Airborne DInSAR time series at X-Band.
ABSTRACT Differential SAR Interferometry (DInSAR) is a remote sensing technique which allows monitoring ground deformation with accuracy of the order of the transmitted wavelength by exploiting the phase difference (interferogram) of two temporally separated SAR images relevant to the same area. In addition, when more than two multi-pass acquisitions relevant to the same area are available, they can be properly combined by means of recent multitemporal DInSAR algorithms, in order to detect and follow the temporal evolution of ground deformation via the generation of spatially dense time series. Such a multitemporal DInSAR technique is nowadays developed and operative with space-borne SAR data, whereas specific problems may limit its application to airborne data. In this work, starting from the results already shown in previous works and relevant to an X-Band airborne DInSAR experiment carried out over the Perugia area (center of Italy) by using the OrbiSAR system, we carry out a DInSAR multitemporal analysis of data relevant to a 16 km (in azimuth) by 4 km (in range) region.
- SourceAvailable from: Alberto Moreira[show abstract] [hide abstract]
ABSTRACT: Proposes a new approach for high-resolution airborne SAR data processing, which uses a modified chirp scaling algorithm to accommodate the correction of motion errors, as well as the variations of the Doppler centroid in range and azimuth. By introducing a cubic phase term in the chirp scaling phase, data acquired with a squint angle up to 30° can be processed with no degradation of the impulse response function. The proposed approach is computationally very efficient, since it accommodates the variations of Doppler centroid without using block processing. Furthermore, a motion error extraction algorithm can be incorporated into the proposed approach by means of subaperture processing in azimuth. The new approach, denoted as extended chirp scaling, is considered to be a generalized algorithm suitable for the high-resolution processing of most airborne SAR systemsIEEE Transactions on Geoscience and Remote Sensing 10/1994; · 3.47 Impact Factor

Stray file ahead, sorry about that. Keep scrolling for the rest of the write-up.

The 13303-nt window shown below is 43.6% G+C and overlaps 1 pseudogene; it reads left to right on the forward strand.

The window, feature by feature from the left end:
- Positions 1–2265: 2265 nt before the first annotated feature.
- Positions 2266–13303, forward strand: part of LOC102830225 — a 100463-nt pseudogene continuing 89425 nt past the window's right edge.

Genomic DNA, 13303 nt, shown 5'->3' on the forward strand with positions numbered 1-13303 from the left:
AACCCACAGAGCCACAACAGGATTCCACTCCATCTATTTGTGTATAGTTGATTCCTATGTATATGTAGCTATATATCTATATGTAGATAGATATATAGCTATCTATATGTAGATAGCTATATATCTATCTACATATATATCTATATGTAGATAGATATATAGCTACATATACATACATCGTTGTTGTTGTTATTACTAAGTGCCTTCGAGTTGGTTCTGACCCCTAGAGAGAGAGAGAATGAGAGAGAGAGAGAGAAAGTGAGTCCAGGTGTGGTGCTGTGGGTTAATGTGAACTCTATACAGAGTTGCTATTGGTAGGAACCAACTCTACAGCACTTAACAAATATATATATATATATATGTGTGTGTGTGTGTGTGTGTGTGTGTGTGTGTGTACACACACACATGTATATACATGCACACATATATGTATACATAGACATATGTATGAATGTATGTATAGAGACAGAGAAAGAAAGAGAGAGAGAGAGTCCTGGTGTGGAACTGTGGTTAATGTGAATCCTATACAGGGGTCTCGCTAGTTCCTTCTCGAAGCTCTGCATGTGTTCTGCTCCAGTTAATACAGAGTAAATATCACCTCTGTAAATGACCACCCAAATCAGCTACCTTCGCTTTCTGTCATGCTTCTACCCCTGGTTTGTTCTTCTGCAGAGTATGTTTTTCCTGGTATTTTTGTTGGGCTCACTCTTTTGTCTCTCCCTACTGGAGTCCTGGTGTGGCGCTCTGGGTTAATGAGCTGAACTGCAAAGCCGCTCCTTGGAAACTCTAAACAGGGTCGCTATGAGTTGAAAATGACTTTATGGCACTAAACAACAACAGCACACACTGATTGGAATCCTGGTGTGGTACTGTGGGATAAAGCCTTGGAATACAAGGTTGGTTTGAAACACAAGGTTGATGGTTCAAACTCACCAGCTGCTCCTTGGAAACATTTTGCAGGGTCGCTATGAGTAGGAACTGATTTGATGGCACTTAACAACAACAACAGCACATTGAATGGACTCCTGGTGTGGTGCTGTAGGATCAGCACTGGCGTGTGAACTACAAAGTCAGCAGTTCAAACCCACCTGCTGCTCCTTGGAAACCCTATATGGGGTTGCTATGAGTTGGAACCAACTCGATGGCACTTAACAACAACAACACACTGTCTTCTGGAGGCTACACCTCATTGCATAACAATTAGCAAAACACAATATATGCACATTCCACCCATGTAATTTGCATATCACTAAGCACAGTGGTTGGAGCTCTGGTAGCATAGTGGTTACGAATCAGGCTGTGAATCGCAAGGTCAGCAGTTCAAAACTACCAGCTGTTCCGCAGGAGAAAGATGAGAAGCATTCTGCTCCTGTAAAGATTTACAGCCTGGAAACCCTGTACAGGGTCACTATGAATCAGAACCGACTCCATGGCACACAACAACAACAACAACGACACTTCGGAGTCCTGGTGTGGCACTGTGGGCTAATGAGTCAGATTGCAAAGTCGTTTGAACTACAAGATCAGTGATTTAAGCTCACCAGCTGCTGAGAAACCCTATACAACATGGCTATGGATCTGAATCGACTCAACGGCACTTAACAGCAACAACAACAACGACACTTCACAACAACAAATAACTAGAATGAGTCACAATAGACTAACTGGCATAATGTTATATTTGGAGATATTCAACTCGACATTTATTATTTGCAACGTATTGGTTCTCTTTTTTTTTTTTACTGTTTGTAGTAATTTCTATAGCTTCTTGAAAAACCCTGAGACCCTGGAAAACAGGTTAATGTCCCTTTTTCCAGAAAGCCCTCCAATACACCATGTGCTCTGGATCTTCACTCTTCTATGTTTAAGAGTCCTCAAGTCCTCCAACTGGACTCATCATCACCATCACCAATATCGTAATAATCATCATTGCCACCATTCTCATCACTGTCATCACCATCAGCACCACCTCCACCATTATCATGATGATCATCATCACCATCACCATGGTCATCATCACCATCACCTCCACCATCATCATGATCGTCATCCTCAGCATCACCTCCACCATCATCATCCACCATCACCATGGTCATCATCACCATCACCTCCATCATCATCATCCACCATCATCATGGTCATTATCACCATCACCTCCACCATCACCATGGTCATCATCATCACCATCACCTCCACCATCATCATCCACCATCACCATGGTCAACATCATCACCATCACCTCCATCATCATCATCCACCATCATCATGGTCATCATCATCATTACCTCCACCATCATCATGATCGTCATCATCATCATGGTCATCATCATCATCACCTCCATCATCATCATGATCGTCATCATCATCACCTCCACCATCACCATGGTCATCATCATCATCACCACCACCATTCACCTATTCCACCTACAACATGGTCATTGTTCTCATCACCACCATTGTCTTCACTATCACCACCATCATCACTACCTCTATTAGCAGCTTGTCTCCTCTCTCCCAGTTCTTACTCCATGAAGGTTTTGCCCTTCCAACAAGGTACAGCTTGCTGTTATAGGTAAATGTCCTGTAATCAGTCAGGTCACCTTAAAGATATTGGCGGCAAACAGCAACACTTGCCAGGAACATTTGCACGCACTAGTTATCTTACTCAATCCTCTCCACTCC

Conference Proceeding: Airborne D-InSAR at X-band: Results with the Complete Repeat-pass Processing Methodology.[show abstract] [hide abstract]
ABSTRACT: This paper presents the interferometric airborne repeat-pass mode results at X-band after applying a complete residual motion compensation (MoCo) strategy. The data were acquired, over the Perugia area, Italy, by the OrbiSAR sensor from OrbiSat, Brazil, and the first X-Band D-InSAR results were published, where a space-invariant topography-dependent MoCo was applied after focusing with smoothed elevation model. Now, in this paper, we apply to the same X-band data the precise topography- and aperture-dependent (PTA) MoCo and the weighted phase curvature autofocus (WPCA) to account for high-order residual motion errors. We compare the differential interferograms and coherence map obtained after PTA-WPCA to the formerly results. The results show improvement in the interferometric accuracy after PTA-WPCA processing. The need of such complete processing chain for narrowband systems is discussed.IEEE International Geoscience & Remote Sensing Symposium, IGARSS 2009, July 12-17, 2009, University of Cape Town, Cape Town, South Africa, Proceedings; 01/2009
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ABSTRACT: Temporal and geometrical decorrelation often prevents SAR interferometry from being an operational tool for surface deformation monitoring and topographic profile reconstruction. Moreover, atmospheric disturbances can strongly compromise the accuracy of the results. The authors present a complete procedure for the identification and exploitation of stable natural reflectors or permanent scatterers (PSs) starting from long temporal series of interferometric SAR images. When, as it often happens, the dimension of the PS is smaller than the resolution cell, the coherence is good even for interferograms with baselines larger than the decorrelation one, and all the available images of the ESA ERS data set can be successfully exploited. On these pixels, submeter DEM accuracy and millimetric terrain motion detection can be achieved, since atmospheric phase screen (APS) contributions can be estimated and removed. Examples are then shown of small motion measurements, DEM refinement, and APS estimation and removal in the case of a sliding area in Ancona, Italy. ERS data have been usedIEEE Transactions on Geoscience and Remote Sensing 02/2001; · 3.47 Impact Factor